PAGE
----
Lesson 11: Nutrition and Sleep

When studying to become a Laureate, you’ll want your brain to perform exceptionally well for as long as possible. The performance of your mind depends mostly on how well your body is functioning. The brain is part of the body, so you need to keep your body in an optimum condition if you want your mind to perform optimally. You don’t need to be a doctor or a nutritionist to understand this. Think about this: can you study properly if you


  • are starving?

  • ate so much that you can barely breathe properly?

  • are sleep-deprived?

  • slept so much that you have a headache when you wake up?


Hence, apart from physical exercise, two more factors affect how well your body is doing. These are nutrition and sleep.


Nutrition

Nutrition plays a vital role in your ability to study efficiently and so, by extension, plays a crucial role in your chances of becoming a Laureate.


To become a Laureate, you need to eat properly.

Your brainpower is not fixed. Your brain is just like a muscle – the more it gets the nutrients it needs, the better it gets. Conversely, if you don’t give your muscles the nutrients they need, they’ll become weak. The same thing happens with your brain. Apart from the obvious advice of eating healthy, balanced meals and avoiding junk foods, here are some tips on how to further fuel your brain correctly:


Have a good breakfast.

Breakfast is often referred to as the “most important meal of the day” and for good reasons. If you skip breakfast, you might feel a bit sluggish in the morning. You might find it hard to concentrate. This is because you have not given your brain the energy it requires to start the day.


Skipping breakfast is like trying to start a car with an empty tank.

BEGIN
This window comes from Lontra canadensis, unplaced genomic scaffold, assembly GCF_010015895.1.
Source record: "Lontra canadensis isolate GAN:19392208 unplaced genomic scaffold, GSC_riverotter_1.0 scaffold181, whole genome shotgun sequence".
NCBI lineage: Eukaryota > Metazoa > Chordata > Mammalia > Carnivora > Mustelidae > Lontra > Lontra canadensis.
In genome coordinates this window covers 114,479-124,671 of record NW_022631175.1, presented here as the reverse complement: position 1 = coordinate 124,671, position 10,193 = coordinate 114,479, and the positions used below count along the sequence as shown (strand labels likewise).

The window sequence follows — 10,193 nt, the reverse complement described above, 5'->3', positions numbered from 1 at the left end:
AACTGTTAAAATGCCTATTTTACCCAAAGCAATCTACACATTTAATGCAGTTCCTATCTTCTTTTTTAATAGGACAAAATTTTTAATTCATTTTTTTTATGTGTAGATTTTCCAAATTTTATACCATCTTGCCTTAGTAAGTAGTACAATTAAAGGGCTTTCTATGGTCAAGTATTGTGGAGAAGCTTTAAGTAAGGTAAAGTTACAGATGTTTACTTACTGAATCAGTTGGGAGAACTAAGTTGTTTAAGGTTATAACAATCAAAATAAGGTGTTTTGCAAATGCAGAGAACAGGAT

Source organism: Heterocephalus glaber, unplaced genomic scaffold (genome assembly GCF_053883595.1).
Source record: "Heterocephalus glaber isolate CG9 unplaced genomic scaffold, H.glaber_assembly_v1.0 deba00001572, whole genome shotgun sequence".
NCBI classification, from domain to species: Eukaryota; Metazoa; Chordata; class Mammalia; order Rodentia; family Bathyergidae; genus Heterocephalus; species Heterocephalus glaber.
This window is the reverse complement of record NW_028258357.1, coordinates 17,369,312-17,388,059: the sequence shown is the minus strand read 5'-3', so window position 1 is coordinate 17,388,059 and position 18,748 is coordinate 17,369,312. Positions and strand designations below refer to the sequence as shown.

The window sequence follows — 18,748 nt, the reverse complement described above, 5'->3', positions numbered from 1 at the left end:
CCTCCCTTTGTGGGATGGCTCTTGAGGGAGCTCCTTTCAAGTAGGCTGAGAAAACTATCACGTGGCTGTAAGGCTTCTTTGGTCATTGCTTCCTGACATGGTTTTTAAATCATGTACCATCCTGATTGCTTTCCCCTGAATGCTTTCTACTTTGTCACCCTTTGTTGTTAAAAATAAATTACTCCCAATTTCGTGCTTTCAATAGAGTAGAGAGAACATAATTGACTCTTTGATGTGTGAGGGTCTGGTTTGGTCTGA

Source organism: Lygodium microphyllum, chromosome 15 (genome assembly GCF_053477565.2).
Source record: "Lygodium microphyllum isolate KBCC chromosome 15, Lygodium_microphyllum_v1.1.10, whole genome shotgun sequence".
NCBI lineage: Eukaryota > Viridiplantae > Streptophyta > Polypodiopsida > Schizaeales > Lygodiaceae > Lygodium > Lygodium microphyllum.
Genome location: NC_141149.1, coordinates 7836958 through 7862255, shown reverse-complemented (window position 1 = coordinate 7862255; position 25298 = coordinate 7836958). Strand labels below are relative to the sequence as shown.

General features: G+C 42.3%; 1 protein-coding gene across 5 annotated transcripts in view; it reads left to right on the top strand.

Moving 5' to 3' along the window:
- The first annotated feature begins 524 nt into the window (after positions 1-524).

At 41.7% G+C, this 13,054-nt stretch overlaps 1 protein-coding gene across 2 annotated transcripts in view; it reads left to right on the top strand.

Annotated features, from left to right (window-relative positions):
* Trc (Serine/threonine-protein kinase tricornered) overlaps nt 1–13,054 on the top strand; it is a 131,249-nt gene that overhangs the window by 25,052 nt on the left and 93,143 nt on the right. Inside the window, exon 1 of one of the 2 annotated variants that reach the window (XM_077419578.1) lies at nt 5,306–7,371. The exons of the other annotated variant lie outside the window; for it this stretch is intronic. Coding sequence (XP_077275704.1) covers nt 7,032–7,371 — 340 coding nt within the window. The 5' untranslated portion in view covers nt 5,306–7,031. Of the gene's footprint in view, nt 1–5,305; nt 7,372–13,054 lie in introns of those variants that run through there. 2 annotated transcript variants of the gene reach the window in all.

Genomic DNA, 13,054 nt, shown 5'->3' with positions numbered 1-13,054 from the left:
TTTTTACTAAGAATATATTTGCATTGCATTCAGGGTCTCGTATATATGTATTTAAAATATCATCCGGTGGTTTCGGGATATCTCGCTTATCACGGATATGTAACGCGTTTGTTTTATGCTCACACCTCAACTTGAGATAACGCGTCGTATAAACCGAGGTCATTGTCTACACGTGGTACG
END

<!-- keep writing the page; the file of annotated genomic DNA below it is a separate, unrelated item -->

Every minute counts on the road to becoming a Laureate. So, you can’t afford to let your brain underperform in the morning. Consequently, I recommend you eat a nutritious breakfast every day. It does not have to be super healthy. As long as you are enjoying it and it is giving you the nutrients you need, you’ll be ready to start your day nicely.


Drink lots of water.


In case you didn’t know it, our brain is made mostly of water. So, drinking water will help it in many ways. These include improving concentration, helping to regulate our mood and emotions, helping us to memorise better, increasing the flow of blood and oxygen to our brain and reducing stress.


Eat at consistent times during the day.


Energy is a limited resource in your body, and your digestive system uses up a lot of it. After you’ve just eaten, your body will need to allocate more energy to your digestive system. This means that your body will have less energy to send to your brain, which implies that you won’t be able to study as efficiently as you should. This is why our minds perform better when our stomach is reasonable empty – our body can allocate more energy to the brain. Note that an empty stomach does not mean you are starving. Starvation occurs when you haven’t eaten for a very long time. So, consuming your meals and snacks at regular times ensure that your body knows when it should spend more energy on the digestive system. Outside of those “eating” times, your body will know to send more energy upwards to your brain so that you can study better.